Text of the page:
UPDATE: USACLALS: Division & Mutual Aid in Postcolonial History and Literature (4/15/06; 10/27/06-10/29/06)

full name / name of organization: 
John Hawley
contact email: 

Deadline extended:

Fissures and Sutures:
Sources of Division and Mutual Aid in Postcolonial Reflections
on History and Literature

Confirmed speakers at this time
 Bill Ashcroft, Aijaz Ahmad, R. Radhakrishnan, Amritjit Singh, Tess Onwueme, Emmanuel Dongala, Kirpal Singh, Kalyan Ray, and Shu-mei Shih

Oct. 27-29 2006
United States Association for Commonwealth Literature and Language Studies
4th International Conference (USACLALS)
Santa Clara University (40 miles south of San Francisco;
one mile from San Jose airport)

100 years ago, in 1906:
a 7.8 hit San Francisco (and an 8.6 earthquake hit Quito); Mt. Vesuvius erupted and devastated Naples; race riots broke out in Atlanta; Japanese students were taught in racially segregated schools in San Francisco; Theodore Roosevelt took the first official trip outside the U.S. by a sitting President; the first intercollegiate fraternity for African American students was founded; Reginald Fessenden made the first radio broadcast; the world's first feature film (The Story of the Kelly Gang) was released; immunization against tuberculosis was developed; Richard Oldham proposed that the earth has a molten interior; the Second Geneva Convention was held; the All-India Muslim League was founded.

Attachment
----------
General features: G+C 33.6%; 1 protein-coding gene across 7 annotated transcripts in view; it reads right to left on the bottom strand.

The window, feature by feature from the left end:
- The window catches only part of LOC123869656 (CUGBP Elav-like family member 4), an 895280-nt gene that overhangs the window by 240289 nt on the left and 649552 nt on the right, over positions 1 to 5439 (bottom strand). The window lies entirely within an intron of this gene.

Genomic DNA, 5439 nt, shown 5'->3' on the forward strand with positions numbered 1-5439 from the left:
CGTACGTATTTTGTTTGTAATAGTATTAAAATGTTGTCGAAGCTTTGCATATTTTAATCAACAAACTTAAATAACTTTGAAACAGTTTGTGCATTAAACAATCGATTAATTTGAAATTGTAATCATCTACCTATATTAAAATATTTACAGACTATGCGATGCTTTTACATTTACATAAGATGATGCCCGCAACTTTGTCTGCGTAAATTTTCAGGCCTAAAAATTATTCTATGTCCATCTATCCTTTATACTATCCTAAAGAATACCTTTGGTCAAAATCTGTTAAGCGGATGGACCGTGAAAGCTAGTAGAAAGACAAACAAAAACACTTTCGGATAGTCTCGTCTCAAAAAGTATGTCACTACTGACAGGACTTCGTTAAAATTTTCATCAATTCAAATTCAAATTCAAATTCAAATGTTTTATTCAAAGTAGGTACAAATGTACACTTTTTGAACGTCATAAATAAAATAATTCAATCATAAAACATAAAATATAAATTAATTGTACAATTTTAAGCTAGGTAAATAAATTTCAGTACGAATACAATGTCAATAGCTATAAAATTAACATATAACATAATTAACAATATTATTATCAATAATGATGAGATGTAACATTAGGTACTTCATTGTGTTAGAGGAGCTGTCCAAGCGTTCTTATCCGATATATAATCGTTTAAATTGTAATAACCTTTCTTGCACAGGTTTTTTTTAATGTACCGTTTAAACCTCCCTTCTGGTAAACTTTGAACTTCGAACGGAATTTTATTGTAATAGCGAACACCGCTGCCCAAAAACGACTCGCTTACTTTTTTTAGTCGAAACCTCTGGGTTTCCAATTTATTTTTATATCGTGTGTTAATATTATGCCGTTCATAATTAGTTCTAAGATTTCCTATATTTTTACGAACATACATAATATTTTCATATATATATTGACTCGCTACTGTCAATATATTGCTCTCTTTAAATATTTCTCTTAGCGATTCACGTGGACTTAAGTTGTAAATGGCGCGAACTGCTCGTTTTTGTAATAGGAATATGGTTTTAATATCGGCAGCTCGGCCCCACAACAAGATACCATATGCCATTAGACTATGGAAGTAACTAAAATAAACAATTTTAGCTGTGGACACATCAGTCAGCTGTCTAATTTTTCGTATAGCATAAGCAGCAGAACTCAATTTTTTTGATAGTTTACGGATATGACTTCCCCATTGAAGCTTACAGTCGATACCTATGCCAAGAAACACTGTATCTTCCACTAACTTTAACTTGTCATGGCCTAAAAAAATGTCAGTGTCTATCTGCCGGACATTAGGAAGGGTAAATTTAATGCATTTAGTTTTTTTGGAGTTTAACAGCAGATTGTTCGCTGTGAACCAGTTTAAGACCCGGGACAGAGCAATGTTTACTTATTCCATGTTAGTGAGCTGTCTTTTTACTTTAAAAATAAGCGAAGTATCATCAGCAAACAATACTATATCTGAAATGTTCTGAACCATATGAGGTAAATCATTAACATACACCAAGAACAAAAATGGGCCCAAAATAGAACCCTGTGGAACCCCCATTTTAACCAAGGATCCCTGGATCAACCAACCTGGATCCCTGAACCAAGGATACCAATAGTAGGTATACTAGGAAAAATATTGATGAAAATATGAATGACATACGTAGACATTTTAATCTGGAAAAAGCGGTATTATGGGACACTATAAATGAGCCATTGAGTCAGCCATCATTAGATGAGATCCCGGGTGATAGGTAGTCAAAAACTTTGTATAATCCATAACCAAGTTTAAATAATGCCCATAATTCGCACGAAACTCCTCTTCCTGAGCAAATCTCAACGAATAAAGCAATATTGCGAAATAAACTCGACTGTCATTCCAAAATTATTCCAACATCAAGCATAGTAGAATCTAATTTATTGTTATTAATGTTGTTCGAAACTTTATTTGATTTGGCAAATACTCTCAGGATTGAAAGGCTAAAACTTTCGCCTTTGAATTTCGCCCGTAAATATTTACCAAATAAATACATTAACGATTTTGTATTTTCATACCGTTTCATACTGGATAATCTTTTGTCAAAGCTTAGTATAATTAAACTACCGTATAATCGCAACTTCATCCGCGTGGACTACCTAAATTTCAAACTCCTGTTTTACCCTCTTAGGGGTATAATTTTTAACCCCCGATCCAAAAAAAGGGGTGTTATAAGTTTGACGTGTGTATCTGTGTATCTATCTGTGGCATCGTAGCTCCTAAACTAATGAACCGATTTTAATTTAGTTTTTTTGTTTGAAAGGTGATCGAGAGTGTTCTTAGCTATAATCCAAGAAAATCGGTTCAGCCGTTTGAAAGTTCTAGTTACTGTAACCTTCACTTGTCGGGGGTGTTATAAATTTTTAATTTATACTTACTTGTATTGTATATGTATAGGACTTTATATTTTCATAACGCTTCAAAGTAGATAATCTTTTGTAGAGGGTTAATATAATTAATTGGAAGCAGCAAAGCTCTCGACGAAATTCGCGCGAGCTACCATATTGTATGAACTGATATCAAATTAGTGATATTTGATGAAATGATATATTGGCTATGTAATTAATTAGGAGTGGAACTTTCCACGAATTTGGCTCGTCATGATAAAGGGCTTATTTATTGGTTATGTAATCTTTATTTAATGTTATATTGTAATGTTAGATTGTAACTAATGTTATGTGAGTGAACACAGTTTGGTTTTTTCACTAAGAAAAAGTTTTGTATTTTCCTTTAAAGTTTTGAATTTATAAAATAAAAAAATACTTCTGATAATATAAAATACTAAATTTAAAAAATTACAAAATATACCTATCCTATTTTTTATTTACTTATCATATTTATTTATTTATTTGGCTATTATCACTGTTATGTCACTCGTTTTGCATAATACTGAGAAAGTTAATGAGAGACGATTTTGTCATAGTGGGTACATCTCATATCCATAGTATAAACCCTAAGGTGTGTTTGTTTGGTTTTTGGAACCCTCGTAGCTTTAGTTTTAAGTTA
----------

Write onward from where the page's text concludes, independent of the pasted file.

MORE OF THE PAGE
50 years ago, in 1956:
Pakistan became the first Islamic republic; Nasser became President of Egypt and nationalized the Suez Canal; the submarine telephone cable across the Atlantic was opened; Dr. B.R.Ambedkar, the Indian Untouchable leader, converted to Buddhism along with 385,000 followers; Fidel Castro and Che Guevara departed Mexico and landed in Cuba; Warsaw Pact troops invaded Hungary and the Hungarian Revolution began; Israel invaded the Sinai Peninsula; Britain got its first female judge; Japan joined the United Nations.

We invite papers of 15-20 minute presentation time relating to the general conference theme, or to other aspects of postcolonial literature and theory (including US ethnic literatures). Among questions and topics of likely relevance are the following:
* Natural and man-made disasters and their impact on communities: partitions, border disputes, chemical pollution, tsunamis
* Religion and its influence in uniting or dividing peoples
* Gender-related issues of justice in local and global compacts
* Identity politics and class conflict over time
* Technology and globalization and their effects in history and in nation-building (or nation-dissolving)

There will also be opportunities for readings by poets and novelists on these and other themes.

Send 200-word abstracts electronically by April 15 to: jhawley_at_scu.edu
John C. Hawley, Dept. of English, Santa Clara University, 500 El Camino, Santa Clara CA 95053; or FAX: John Hawley, English dept.: (408) 554 4837

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Received on Tue Mar 28 2006 - 09:30:50 EST